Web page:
Ha ha. He had more swagger. Robert was a good lad. Zeppelin were total gods. They were so big it was astronomical, but they were very down-to-earth and good to us. 

Robert Plant wiggled his arse more than you, but you’re being very modest here. 

Well, thank you, it’s nice of you to say. I just copied people like Otis Redding, Ray Charles – I loved Ray Charles’s Crying Time – Wilson Pickett, Stevie Marriott and Rod Stewart. Actually, Rod Stewart with the Jeff Beck Group doing Rock My Plimsoul on the Truth album.

After such a positive start, where did it begin going wrong with Bad Company? 

For the fourth album, Burnin’ Sky [1977], we came straight off a tour, where we’d been playing the hits, and were booked into a studio. We weren’t ready, we didn’t have the songs. Me and Mick decided that if we didn’t make a good enough album we wouldn’t even release it. 

What happened? 

We were recording in France [at Château d’Hérouville studios, aka the ‘Honky Chateau’]. We’d work during the week but take the weekend off, and I’d go to Paris and stay in a hotel. I thought if we’re making all this money I’m going to stay somewhere nice, because the studio was a bit rough. I just had the chorus for the title track – ‘The sky is burnin’, I believe my soul’s on fire’ – but I wrote the verses and chords one weekend and came back to the studio and said: “Okay, I’ve got one.” They put the red light on, and I had no lyrics at all, and just made it up on the spot. But it turned out to be a good song.

Did you seriously consider not releasing the album? 

No, that went by the by. The record company and the management wouldn’t let us not release it. But our energy was not what it should be. The wheels were turning and we just pressed on. We always pressed on. 

And you’re wearing your karate gear on the LP cover? 

Actually, it’s a happi [a traditional Japanese coat], like a dressing gown. I just liked the look of it. But Peter Grant did not like it at all. It was different, I suppose. 

But you were practising martial arts at this time. 

I certainly was. I did wado-ryu [a style of karate], which means the way of peace. Suzuki Sensei was a wonderful guy and I learned a lot from him. 

You also boxed. Is it true that you sparred with future super-featherweight world champion Cornelius Boza-Edwards? 

Yes – and [British boxing champion] John Conteh. I used to drive over to a gym in East London. It belonged to our security guy’s dad. All I remember about the sparring is a blizzard of fisticuffs. Those guys are so fast, you don’t even see it. You’d think: “I’m going to run away now because there’s no way I can get through that.”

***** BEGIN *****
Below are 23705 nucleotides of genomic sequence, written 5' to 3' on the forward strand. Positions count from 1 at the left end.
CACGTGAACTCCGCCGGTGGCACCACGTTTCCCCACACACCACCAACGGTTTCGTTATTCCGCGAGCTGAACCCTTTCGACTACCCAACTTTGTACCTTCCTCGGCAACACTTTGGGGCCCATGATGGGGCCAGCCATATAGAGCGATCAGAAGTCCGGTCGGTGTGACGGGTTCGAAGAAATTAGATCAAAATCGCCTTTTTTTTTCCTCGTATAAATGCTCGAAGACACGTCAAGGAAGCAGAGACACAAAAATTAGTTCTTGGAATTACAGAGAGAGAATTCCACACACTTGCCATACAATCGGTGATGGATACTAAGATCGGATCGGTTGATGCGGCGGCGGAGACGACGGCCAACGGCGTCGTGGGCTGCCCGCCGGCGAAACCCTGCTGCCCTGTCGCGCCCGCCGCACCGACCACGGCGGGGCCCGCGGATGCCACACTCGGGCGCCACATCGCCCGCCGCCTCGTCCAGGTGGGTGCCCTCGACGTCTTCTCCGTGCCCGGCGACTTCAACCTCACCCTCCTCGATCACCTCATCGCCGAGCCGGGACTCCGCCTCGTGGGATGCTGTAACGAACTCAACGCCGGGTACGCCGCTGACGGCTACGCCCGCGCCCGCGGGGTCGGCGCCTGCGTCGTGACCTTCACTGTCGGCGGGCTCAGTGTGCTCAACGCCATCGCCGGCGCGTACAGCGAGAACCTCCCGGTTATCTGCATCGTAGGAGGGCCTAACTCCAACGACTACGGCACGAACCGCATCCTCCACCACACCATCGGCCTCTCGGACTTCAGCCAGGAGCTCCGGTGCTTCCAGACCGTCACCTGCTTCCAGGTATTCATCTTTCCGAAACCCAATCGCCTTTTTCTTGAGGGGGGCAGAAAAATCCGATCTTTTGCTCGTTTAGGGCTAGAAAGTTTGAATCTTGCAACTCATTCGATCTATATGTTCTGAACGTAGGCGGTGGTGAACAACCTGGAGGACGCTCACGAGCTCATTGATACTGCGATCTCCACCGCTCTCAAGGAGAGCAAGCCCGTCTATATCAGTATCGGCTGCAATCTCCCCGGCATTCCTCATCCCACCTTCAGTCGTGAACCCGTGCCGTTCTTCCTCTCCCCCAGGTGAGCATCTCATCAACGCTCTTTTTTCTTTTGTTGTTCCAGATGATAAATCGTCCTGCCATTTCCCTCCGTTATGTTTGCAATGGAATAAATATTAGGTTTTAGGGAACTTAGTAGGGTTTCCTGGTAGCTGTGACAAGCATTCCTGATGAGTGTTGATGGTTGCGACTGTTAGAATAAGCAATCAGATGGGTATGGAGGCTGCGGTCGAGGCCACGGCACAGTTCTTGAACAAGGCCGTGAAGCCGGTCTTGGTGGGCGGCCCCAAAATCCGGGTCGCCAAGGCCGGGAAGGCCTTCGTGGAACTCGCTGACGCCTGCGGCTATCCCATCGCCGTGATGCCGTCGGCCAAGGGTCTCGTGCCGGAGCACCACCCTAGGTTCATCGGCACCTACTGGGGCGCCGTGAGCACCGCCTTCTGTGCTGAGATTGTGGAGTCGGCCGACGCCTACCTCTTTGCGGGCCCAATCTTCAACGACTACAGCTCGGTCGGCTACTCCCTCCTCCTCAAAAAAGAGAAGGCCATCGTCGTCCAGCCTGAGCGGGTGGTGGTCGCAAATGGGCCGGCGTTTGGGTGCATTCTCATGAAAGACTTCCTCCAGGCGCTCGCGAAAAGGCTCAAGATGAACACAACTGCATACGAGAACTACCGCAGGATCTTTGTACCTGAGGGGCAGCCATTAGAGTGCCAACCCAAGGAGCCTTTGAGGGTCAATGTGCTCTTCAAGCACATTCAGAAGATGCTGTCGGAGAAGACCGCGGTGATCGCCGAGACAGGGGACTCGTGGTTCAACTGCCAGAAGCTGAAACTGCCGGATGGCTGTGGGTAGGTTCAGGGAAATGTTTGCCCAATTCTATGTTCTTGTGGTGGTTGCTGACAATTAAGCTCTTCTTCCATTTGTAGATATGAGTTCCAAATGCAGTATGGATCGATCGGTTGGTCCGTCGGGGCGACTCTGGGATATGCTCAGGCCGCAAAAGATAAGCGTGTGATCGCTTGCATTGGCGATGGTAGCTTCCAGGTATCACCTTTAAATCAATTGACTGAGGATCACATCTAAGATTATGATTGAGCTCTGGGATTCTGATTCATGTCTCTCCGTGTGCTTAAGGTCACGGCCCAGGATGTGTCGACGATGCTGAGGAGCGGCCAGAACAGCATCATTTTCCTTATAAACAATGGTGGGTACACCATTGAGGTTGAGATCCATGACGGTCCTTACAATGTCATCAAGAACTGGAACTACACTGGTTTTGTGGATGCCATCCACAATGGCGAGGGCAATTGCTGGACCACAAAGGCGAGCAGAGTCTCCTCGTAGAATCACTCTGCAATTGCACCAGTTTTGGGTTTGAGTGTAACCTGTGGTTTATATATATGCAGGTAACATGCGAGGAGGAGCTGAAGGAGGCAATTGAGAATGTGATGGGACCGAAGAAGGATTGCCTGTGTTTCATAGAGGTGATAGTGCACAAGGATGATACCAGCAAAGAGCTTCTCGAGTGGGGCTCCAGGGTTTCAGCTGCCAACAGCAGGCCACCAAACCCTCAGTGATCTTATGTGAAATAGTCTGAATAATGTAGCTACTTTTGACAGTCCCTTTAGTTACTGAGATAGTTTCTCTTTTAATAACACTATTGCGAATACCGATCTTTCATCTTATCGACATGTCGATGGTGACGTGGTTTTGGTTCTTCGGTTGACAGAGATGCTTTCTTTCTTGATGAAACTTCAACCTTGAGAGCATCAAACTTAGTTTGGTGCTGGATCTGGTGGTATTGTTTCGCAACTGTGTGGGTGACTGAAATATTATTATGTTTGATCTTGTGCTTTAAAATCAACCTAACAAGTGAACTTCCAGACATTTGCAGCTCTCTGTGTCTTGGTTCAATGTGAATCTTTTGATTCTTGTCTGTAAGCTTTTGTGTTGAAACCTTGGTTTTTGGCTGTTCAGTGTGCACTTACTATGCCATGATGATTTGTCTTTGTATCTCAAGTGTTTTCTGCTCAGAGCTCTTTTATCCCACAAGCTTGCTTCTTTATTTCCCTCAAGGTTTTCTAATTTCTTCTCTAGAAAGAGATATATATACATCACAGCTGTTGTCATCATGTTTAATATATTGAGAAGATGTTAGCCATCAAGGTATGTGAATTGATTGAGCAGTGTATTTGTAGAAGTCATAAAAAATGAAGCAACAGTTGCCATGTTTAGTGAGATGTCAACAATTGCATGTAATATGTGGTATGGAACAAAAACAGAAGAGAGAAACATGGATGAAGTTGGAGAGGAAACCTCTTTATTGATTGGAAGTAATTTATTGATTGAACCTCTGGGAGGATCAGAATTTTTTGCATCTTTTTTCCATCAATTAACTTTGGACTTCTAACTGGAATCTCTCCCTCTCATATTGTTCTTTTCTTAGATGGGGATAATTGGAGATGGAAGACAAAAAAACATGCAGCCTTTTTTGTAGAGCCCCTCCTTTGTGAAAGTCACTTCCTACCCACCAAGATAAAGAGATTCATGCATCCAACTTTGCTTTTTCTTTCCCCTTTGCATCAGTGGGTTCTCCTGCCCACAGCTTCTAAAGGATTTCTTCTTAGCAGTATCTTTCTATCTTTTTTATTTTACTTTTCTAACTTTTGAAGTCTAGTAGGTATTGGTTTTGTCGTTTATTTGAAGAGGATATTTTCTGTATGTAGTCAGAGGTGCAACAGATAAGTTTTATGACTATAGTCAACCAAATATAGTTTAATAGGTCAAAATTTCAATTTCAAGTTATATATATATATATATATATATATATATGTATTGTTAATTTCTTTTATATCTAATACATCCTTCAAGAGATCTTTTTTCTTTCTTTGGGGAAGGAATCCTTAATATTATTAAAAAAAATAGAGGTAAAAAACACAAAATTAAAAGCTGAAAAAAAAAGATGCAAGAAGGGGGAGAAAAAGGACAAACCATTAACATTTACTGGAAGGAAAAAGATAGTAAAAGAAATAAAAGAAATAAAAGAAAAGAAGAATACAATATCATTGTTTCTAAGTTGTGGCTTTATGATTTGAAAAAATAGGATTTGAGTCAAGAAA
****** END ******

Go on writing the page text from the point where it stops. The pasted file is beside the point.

It’s the 1970s, the music business was awash with booze and cocaine, so was wado-ryu your healthy alternative? 

Yes. And I did all the above. Lots of cocaine, lots of booze, just lots of everything. Suzuki Sensei gave me a sense of discipline and I stopped taking cocaine. That’s why I am still alive today. I think Burnin’ Sky was the last time I did cocaine. But I used to have nightmares afterwards where I dreamed I’d taken some again.

That lifestyle change must have taken some discipline to maintain on tour. 

Yes. I took one of my karate teachers out on the road with me. We used to clear the furniture out of the hotel room so we’d have space. I never got very good at it, but I learned discipline, meditation and the importance of stretching. 

Did your abstinence drive a wedge between you and the rest of Bad Company? 

Yes. That was the beginning of the end, really, because they were still doing it. I don’t know if I’m talking out of turn here… But I used to say to them: “I’m not concerned with what you do. I’m only concerned with what I do. My peace of mind is my business, your peace of mind is yours. It’s fine with me.” But they were sneaking around doing it. I’d say: “Guys, you don’t have to sneak around.” But it did separate us. 

Bad Company’s next album, Desolation Angels, was bigger than Burnin’ Sky, but punk had happened in the UK. Were you aware that the music was changing? 

Yes. At that point we became dinosaurs in many people’s eyes, and we did not like that at all. I remember a review of [Bad Co’s 1979 single] Rock’N’Roll Fantasy that began: “The coffin opens… and out comes this music.” I was like: “Oh my god.” But I still do Rock’N’Roll Fantasy with my band even today. 

You parted ways with Bad Company after 1982’s Rough Diamonds and made a solo album, Cut Loose. What were you hoping for at the time?